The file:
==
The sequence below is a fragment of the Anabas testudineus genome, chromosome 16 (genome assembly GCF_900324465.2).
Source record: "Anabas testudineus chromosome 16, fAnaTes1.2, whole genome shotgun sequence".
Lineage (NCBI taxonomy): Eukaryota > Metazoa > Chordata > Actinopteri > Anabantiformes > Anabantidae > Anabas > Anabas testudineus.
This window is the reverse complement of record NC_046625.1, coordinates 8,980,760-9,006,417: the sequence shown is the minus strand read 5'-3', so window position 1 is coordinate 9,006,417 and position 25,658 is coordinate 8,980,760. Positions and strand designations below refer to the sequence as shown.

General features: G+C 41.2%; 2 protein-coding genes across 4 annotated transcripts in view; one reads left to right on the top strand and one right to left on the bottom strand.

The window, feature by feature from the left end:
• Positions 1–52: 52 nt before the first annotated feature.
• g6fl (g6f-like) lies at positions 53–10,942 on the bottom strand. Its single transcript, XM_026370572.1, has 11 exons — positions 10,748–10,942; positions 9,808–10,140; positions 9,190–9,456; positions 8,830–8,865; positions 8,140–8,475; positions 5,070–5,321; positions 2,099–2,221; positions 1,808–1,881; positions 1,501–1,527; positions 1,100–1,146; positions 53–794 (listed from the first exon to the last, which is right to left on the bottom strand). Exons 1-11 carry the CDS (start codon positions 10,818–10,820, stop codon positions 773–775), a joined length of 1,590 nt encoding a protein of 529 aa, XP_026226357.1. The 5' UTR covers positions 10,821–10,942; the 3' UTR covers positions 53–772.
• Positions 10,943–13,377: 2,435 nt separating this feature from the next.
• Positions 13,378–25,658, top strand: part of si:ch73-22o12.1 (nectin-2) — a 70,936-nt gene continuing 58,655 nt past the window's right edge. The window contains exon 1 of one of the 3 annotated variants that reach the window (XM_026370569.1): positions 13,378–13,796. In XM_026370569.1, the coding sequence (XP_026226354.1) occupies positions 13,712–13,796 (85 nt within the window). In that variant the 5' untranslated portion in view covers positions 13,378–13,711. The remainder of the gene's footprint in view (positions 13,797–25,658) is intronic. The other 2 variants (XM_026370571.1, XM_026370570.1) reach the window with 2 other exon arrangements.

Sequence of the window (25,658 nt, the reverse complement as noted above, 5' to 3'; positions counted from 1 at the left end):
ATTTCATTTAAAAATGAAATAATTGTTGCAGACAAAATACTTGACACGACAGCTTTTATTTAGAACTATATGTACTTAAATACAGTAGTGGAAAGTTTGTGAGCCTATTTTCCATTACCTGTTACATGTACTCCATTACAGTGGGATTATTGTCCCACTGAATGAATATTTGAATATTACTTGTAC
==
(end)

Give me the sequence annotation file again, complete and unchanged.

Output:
The sequence below is a fragment of the Anabas testudineus genome, chromosome 16 (genome assembly GCF_900324465.2).
Source record: "Anabas testudineus chromosome 16, fAnaTes1.2, whole genome shotgun sequence".
Lineage (NCBI taxonomy): Eukaryota > Metazoa > Chordata > Actinopteri > Anabantiformes > Anabantidae > Anabas > Anabas testudineus.
This window is the reverse complement of record NC_046625.1, coordinates 8,980,760-9,006,417: the sequence shown is the minus strand read 5'-3', so window position 1 is coordinate 9,006,417 and position 25,658 is coordinate 8,980,760. Positions and strand designations below refer to the sequence as shown.

General features: G+C 41.2%; 2 protein-coding genes across 4 annotated transcripts in view; one reads left to right on the top strand and one right to left on the bottom strand.

The window, feature by feature from the left end:
• Positions 1–52: 52 nt before the first annotated feature.
• g6fl (g6f-like) lies at positions 53–10,942 on the bottom strand. Its single transcript, XM_026370572.1, has 11 exons — positions 10,748–10,942; positions 9,808–10,140; positions 9,190–9,456; positions 8,830–8,865; positions 8,140–8,475; positions 5,070–5,321; positions 2,099–2,221; positions 1,808–1,881; positions 1,501–1,527; positions 1,100–1,146; positions 53–794 (listed from the first exon to the last, which is right to left on the bottom strand). Exons 1-11 carry the CDS (start codon positions 10,818–10,820, stop codon positions 773–775), a joined length of 1,590 nt encoding a protein of 529 aa, XP_026226357.1. The 5' UTR covers positions 10,821–10,942; the 3' UTR covers positions 53–772.
• Positions 10,943–13,377: 2,435 nt separating this feature from the next.
• Positions 13,378–25,658, top strand: part of si:ch73-22o12.1 (nectin-2) — a 70,936-nt gene continuing 58,655 nt past the window's right edge. The window contains exon 1 of one of the 3 annotated variants that reach the window (XM_026370569.1): positions 13,378–13,796. In XM_026370569.1, the coding sequence (XP_026226354.1) occupies positions 13,712–13,796 (85 nt within the window). In that variant the 5' untranslated portion in view covers positions 13,378–13,711. The remainder of the gene's footprint in view (positions 13,797–25,658) is intronic. The other 2 variants (XM_026370571.1, XM_026370570.1) reach the window with 2 other exon arrangements.

Sequence of the window (25,658 nt, the reverse complement as noted above, 5' to 3'; positions counted from 1 at the left end):
ATTTCATTTAAAAATGAAATAATTGTTGCAGACAAAATACTTGACACGACAGCTTTTATTTAGAACTATATGTACTTAAATACAGTAGTGGAAAGTTTGTGAGCCTATTTTCCATTACCTGTTACATGTACTCCATTACAGTGGGATTATTGTCCCACTGAATGAATATTTGAATATTACTTGTAC